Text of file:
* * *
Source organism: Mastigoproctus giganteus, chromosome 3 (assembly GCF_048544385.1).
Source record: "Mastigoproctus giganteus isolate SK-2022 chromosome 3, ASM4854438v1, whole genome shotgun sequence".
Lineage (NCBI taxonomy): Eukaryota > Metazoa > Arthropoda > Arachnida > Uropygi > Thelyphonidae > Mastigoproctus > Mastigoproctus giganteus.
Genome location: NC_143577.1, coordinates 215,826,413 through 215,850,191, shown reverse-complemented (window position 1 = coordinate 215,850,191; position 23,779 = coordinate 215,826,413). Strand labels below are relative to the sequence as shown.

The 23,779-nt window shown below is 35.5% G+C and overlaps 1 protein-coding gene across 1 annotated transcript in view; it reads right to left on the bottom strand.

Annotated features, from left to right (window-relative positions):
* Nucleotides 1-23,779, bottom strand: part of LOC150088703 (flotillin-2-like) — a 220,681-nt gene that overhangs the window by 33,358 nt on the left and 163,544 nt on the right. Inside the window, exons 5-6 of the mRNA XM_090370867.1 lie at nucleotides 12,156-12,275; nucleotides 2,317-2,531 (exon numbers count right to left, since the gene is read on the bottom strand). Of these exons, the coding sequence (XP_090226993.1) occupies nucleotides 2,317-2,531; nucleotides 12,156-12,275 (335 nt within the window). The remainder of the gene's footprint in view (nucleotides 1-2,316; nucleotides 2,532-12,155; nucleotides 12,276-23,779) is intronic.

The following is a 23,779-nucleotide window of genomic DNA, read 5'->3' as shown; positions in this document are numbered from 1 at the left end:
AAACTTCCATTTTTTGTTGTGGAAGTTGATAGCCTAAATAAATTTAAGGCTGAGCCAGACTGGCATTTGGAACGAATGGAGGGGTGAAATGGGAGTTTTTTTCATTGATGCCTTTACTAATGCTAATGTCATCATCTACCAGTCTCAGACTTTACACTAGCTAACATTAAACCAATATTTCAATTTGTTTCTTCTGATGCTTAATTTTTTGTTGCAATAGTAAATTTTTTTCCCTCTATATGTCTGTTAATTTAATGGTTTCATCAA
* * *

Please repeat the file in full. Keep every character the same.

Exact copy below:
Source organism: Mastigoproctus giganteus, chromosome 3 (assembly GCF_048544385.1).
Source record: "Mastigoproctus giganteus isolate SK-2022 chromosome 3, ASM4854438v1, whole genome shotgun sequence".
Lineage (NCBI taxonomy): Eukaryota > Metazoa > Arthropoda > Arachnida > Uropygi > Thelyphonidae > Mastigoproctus > Mastigoproctus giganteus.
Genome location: NC_143577.1, coordinates 215,826,413 through 215,850,191, shown reverse-complemented (window position 1 = coordinate 215,850,191; position 23,779 = coordinate 215,826,413). Strand labels below are relative to the sequence as shown.

The 23,779-nt window shown below is 35.5% G+C and overlaps 1 protein-coding gene across 1 annotated transcript in view; it reads right to left on the bottom strand.

Annotated features, from left to right (window-relative positions):
* Nucleotides 1-23,779, bottom strand: part of LOC150088703 (flotillin-2-like) — a 220,681-nt gene that overhangs the window by 33,358 nt on the left and 163,544 nt on the right. Inside the window, exons 5-6 of the mRNA XM_090370867.1 lie at nucleotides 12,156-12,275; nucleotides 2,317-2,531 (exon numbers count right to left, since the gene is read on the bottom strand). Of these exons, the coding sequence (XP_090226993.1) occupies nucleotides 2,317-2,531; nucleotides 12,156-12,275 (335 nt within the window). The remainder of the gene's footprint in view (nucleotides 1-2,316; nucleotides 2,532-12,155; nucleotides 12,276-23,779) is intronic.

The following is a 23,779-nucleotide window of genomic DNA, read 5'->3' as shown; positions in this document are numbered from 1 at the left end:
AAACTTCCATTTTTTGTTGTGGAAGTTGATAGCCTAAATAAATTTAAGGCTGAGCCAGACTGGCATTTGGAACGAATGGAGGGGTGAAATGGGAGTTTTTTTCATTGATGCCTTTACTAATGCTAATGTCATCATCTACCAGTCTCAGACTTTACACTAGCTAACATTAAACCAATATTTCAATTTGTTTCTTCTGATGCTTAATTTTTTGTTGCAATAGTAAATTTTTTTCCCTCTATATGTCTGTTAATTTAATGGTTTCATCAA